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Thread: Mourning a “friendship”

  1. #1
    Senior Member Tradd's Avatar
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    Mourning a “friendship”

    Have there been times when a “friendship” has ended, you’re glad it did, but you still miss he person sometimes?

    There is a gal who was sort of a diving mentor to me. We dove together right after I got certified and then not until a year later, in October. She was very friendly, said she was proud of me for how much I had improved, but a few weeks later she unfriended me on FB and I don’t know why. She wouldn’t answer a text or email, so I let it drop.

    She lived several states away. Had a messed up personal life (found out she had an affair with a married guy which destroyed a group of diving friends). At one point said I was her only friend. However, she cancelled diving plans on me multiple times after I’d already gotten time off for a long weekend, hotel reservations, etc.

    But she was fun to talk to and darned informative about diving. Neither of us were good candidates for diving (fears, etc), but both kept at it. She’d been diving perhaps 2 years longer than me.

  2. #2
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    I hear you, I had one work friend who had a lot of drama. Her boyfriend/husband couldn't seem to keep a job, she had a lot of financial issues, and then her son was getting to be a challenge. In any case she had another site like mine and had lots of problems. Even though I felt she was not supported that well she also had things she really needed to improve on. In any case she was fired, and she unfriended all of us. I really don't think she spoke to anyone, Sometimes I think that when we do something that we don't feel great about it is natural to cut out a lot of people. I have been that person actually. Difficult still, not easy making friends as an adult.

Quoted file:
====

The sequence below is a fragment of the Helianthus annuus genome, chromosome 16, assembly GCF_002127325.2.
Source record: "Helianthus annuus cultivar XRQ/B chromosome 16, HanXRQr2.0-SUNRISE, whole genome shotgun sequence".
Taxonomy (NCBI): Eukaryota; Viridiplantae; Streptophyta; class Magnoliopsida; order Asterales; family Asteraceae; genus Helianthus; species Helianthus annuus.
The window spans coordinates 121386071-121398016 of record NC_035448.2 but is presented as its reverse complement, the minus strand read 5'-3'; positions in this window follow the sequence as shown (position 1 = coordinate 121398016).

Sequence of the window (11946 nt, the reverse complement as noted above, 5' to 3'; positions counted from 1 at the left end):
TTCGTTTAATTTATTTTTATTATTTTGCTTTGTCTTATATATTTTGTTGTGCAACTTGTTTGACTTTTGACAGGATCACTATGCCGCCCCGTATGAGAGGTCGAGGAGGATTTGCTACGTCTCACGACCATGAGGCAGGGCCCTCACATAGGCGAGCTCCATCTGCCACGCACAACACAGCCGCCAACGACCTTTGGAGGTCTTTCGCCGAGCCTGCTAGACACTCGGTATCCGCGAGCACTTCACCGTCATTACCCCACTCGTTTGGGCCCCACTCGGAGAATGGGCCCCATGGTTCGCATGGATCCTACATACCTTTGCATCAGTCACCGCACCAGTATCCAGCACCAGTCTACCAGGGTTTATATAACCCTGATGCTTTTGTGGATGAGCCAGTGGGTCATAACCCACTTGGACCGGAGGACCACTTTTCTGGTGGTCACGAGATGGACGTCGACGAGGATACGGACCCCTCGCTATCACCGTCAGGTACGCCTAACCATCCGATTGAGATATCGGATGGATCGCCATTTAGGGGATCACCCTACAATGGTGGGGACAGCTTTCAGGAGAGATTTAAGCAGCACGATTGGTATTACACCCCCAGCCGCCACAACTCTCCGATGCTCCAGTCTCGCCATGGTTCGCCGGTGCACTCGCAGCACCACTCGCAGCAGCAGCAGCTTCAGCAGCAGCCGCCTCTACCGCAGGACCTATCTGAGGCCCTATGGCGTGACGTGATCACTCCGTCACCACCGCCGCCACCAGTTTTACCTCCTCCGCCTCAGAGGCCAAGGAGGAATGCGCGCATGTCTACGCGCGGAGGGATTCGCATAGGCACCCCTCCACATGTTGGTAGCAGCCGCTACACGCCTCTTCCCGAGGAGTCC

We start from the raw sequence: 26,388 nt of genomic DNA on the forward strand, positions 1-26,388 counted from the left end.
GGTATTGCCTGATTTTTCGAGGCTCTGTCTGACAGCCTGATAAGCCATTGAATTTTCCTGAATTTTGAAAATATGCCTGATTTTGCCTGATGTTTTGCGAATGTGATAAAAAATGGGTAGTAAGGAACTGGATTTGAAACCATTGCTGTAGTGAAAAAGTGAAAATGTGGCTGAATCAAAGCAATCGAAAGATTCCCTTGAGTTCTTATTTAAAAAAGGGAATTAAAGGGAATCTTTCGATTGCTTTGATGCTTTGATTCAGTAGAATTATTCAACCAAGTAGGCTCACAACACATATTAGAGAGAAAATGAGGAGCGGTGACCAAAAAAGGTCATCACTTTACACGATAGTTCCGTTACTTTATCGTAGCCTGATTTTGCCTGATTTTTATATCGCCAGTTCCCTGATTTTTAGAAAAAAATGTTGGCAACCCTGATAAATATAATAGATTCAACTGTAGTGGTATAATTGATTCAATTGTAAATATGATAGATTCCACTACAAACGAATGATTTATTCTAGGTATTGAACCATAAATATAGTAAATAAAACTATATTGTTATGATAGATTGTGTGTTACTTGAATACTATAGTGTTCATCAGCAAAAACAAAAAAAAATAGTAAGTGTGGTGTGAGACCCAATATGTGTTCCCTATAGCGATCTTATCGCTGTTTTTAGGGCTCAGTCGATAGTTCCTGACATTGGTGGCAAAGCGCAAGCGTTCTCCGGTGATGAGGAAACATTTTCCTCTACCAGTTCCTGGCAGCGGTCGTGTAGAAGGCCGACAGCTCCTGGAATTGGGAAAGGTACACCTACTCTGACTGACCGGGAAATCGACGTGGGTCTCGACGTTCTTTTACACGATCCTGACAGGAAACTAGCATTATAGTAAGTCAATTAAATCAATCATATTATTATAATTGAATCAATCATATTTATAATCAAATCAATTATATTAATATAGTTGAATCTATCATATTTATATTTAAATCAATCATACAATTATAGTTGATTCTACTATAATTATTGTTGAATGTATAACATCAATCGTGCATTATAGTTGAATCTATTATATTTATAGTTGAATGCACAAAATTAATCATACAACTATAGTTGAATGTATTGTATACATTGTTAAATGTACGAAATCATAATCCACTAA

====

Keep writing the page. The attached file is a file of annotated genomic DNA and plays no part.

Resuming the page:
3. #3
    Senior Member Simplemind's Avatar
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    I worked with somebody for 25 years. Spent more time with her than anybody in my family. Also fired and unfriended everybody from work. Have tried to reach out and have been ghosted. I'm disappointed in the reason she got fired but felt 25 years meant more than a lapse in judgement. I miss her.

  4. #4
    Senior Member razz's Avatar
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    Sometimes one needs to simply withdraw from outside commitments to focus on the most draining parts of one's life. When DH passed away, some friends were there in a gentle presence but gave me ample space for the five years, I needed. I doubt that I will ever have that degree of commitment with them again. We are both at a different place today and one cannot go back.

    A significant loss of whatever nature changes one. All the empathy in the world will not give you the understanding of what another is going through; it is totally unique to each individual. About 6 months after my DH's passing, I phoned a dear friend whose DH had died a year earlier and apologized for not being more understanding of what she had gone through. I just didn't know. She kindly replied that she knew how I felt at the moment because she had the same feeling when she better understood what others felt after an earlier death in their family. You just cannot know.